The horrific shooting of nine churchgoers in Charleston, South Carolina back in June did not spark this public debate about the place of Confederate iconography in public places. Rather, it intensified it to a degree that few could have anticipated. Over the past ten years the Confederate flag has quietly (and on occasion not so quietly) been lowered from public places and removed from other institutions throughout the South and beyond. Southerners from all ethnic and racial backgrounds have had to wrestle with the question of whether the flag’s public display reflects their community’s collective values and view of the past.
For anyone who has followed this trend and the events of this summer, it is clear that Confederate flag advocates have been thoroughly defeated.
Sure, organizations like the Virginia Flaggers have raised a number of Confederate flags on private property, but they have done so in communities where flags have been removed from public property. The Flaggers and others had just as much right to raise these flags on private property before these decisions were as they do today. In fact, Americans still have every right to parade down their main streets with flags flying from the back of their pickup trucks, rally for the flag in the name of freedom or gather for a prayer service and share their message of love.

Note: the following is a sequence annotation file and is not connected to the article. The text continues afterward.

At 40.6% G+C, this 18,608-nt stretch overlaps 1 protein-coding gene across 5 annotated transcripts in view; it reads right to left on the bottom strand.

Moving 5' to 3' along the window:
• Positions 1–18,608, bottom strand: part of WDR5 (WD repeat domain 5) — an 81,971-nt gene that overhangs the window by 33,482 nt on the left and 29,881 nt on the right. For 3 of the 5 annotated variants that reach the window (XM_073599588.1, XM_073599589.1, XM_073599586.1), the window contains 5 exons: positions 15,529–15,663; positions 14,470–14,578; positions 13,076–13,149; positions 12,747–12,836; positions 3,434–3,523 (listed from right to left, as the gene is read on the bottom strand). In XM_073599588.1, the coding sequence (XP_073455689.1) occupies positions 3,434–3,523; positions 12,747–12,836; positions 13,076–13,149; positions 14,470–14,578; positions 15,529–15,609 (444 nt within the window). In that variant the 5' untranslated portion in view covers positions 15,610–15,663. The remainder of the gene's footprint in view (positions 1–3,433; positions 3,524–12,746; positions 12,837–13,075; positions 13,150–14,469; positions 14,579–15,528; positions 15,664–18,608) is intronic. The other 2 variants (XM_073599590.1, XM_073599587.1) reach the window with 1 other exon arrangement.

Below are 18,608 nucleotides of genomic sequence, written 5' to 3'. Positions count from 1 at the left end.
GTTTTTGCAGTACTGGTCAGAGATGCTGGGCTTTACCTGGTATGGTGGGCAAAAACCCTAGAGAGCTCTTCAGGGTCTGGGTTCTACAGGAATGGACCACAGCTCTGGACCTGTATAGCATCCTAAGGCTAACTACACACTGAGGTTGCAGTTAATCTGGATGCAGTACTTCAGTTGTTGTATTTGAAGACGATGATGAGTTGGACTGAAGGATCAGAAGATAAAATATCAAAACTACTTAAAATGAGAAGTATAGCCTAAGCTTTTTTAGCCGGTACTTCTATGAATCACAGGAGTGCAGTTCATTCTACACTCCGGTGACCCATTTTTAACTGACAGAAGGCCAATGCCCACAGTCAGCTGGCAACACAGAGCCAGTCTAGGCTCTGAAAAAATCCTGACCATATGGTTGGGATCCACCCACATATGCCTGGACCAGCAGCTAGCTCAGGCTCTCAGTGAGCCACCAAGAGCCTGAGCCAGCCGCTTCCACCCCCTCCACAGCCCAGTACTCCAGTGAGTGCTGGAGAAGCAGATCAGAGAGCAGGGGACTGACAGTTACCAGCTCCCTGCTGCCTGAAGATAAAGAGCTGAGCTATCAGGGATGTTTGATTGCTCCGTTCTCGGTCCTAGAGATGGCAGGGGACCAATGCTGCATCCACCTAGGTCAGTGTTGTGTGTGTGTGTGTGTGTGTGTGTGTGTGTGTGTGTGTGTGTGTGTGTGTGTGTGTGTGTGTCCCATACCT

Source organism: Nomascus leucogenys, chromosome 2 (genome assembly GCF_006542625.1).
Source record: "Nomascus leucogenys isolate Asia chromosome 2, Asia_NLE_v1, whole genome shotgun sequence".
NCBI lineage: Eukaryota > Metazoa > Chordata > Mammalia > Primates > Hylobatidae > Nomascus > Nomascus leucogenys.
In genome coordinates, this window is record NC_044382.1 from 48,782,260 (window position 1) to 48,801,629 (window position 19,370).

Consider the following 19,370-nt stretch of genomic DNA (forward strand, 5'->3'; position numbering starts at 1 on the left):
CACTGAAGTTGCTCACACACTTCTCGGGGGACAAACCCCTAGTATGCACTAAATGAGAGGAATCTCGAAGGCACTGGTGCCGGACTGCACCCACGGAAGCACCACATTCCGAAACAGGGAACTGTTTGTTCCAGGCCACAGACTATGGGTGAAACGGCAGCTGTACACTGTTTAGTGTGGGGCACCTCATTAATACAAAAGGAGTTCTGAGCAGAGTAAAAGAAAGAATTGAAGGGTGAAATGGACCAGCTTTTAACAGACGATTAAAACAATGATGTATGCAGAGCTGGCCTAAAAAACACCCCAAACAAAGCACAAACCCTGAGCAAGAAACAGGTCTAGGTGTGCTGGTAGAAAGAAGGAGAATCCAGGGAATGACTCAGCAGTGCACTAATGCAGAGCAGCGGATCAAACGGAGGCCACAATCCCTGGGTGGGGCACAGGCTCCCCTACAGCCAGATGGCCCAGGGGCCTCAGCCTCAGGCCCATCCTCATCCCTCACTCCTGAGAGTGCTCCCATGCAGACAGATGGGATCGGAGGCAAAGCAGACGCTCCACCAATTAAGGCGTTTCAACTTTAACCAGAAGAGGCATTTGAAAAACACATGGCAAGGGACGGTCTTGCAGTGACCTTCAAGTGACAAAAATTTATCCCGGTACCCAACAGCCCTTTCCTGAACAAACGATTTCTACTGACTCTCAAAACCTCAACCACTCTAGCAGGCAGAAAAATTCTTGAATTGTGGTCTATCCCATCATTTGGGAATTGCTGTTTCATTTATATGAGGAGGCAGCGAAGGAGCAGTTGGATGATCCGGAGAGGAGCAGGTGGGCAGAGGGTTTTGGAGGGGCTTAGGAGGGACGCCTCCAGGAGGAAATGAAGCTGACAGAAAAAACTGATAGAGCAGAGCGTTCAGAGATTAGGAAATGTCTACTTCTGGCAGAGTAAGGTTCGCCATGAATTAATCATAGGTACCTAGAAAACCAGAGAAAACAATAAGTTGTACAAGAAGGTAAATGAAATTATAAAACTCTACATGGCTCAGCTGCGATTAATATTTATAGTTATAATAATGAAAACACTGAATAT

They are free to explain their close identification with the flag in any way they choose while others are free to nod in agreement or look away suspiciously. Nothing has changed on this end and as long as we continue to embrace the First Amendment nothing will for the foreseeable future.
But regardless of the number of flag raisings on private property or how many rallies take place, what cannot be changed is the fact that the Confederate flag no longer comes with the explicit or tacit approval of local and state government. There is a significant difference between driving into a community and having to look at a Confederate flag on private property as opposed to seeing it in front of a courthouse or other public building. The latter is the only contest that has ever mattered.
It’s disappearance from public places throughout the South must be understood as nothing less than a clear statement that the history of the Confederate flag does not reflect the current values of the community. You can surround public buildings with Confederate flags held by an imaginary army of black Confederate reenactors all you want and it changes absolutely nothing.